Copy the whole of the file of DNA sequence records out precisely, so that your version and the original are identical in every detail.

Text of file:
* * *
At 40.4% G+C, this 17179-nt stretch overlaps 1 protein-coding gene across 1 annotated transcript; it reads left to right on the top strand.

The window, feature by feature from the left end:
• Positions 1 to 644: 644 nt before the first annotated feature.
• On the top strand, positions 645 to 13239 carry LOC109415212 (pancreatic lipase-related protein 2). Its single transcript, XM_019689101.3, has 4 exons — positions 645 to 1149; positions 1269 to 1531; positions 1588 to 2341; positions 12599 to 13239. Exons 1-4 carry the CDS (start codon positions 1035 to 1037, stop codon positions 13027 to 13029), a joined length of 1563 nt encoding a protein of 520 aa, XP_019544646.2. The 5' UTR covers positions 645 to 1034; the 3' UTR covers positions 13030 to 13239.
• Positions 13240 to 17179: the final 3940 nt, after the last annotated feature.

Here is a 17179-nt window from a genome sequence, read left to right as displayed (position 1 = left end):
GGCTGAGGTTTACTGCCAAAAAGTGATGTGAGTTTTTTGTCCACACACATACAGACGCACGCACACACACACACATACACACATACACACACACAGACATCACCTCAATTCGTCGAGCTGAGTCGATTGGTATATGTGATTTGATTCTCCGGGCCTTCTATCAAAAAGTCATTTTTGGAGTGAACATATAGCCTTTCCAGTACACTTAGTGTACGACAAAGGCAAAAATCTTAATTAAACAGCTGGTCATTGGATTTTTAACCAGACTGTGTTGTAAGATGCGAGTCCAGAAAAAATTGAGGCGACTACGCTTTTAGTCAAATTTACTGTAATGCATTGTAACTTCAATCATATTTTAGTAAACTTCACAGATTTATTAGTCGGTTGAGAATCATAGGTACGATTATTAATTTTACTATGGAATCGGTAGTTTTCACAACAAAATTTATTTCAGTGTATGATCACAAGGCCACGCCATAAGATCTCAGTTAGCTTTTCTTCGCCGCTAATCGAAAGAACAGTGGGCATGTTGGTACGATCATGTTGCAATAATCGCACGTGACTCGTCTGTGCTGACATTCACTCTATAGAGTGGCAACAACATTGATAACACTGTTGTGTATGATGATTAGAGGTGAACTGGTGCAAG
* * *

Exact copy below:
At 40.4% G+C, this 17179-nt stretch overlaps 1 protein-coding gene across 1 annotated transcript; it reads left to right on the top strand.

The window, feature by feature from the left end:
• Positions 1 to 644: 644 nt before the first annotated feature.
• On the top strand, positions 645 to 13239 carry LOC109415212 (pancreatic lipase-related protein 2). Its single transcript, XM_019689101.3, has 4 exons — positions 645 to 1149; positions 1269 to 1531; positions 1588 to 2341; positions 12599 to 13239. Exons 1-4 carry the CDS (start codon positions 1035 to 1037, stop codon positions 13027 to 13029), a joined length of 1563 nt encoding a protein of 520 aa, XP_019544646.2. The 5' UTR covers positions 645 to 1034; the 3' UTR covers positions 13030 to 13239.
• Positions 13240 to 17179: the final 3940 nt, after the last annotated feature.

Here is a 17179-nt window from a genome sequence, read left to right as displayed (position 1 = left end):
GGCTGAGGTTTACTGCCAAAAAGTGATGTGAGTTTTTTGTCCACACACATACAGACGCACGCACACACACACACATACACACATACACACACACAGACATCACCTCAATTCGTCGAGCTGAGTCGATTGGTATATGTGATTTGATTCTCCGGGCCTTCTATCAAAAAGTCATTTTTGGAGTGAACATATAGCCTTTCCAGTACACTTAGTGTACGACAAAGGCAAAAATCTTAATTAAACAGCTGGTCATTGGATTTTTAACCAGACTGTGTTGTAAGATGCGAGTCCAGAAAAAATTGAGGCGACTACGCTTTTAGTCAAATTTACTGTAATGCATTGTAACTTCAATCATATTTTAGTAAACTTCACAGATTTATTAGTCGGTTGAGAATCATAGGTACGATTATTAATTTTACTATGGAATCGGTAGTTTTCACAACAAAATTTATTTCAGTGTATGATCACAAGGCCACGCCATAAGATCTCAGTTAGCTTTTCTTCGCCGCTAATCGAAAGAACAGTGGGCATGTTGGTACGATCATGTTGCAATAATCGCACGTGACTCGTCTGTGCTGACATTCACTCTATAGAGTGGCAACAACATTGATAACACTGTTGTGTATGATGATTAGAGGTGAACTGGTGCAAG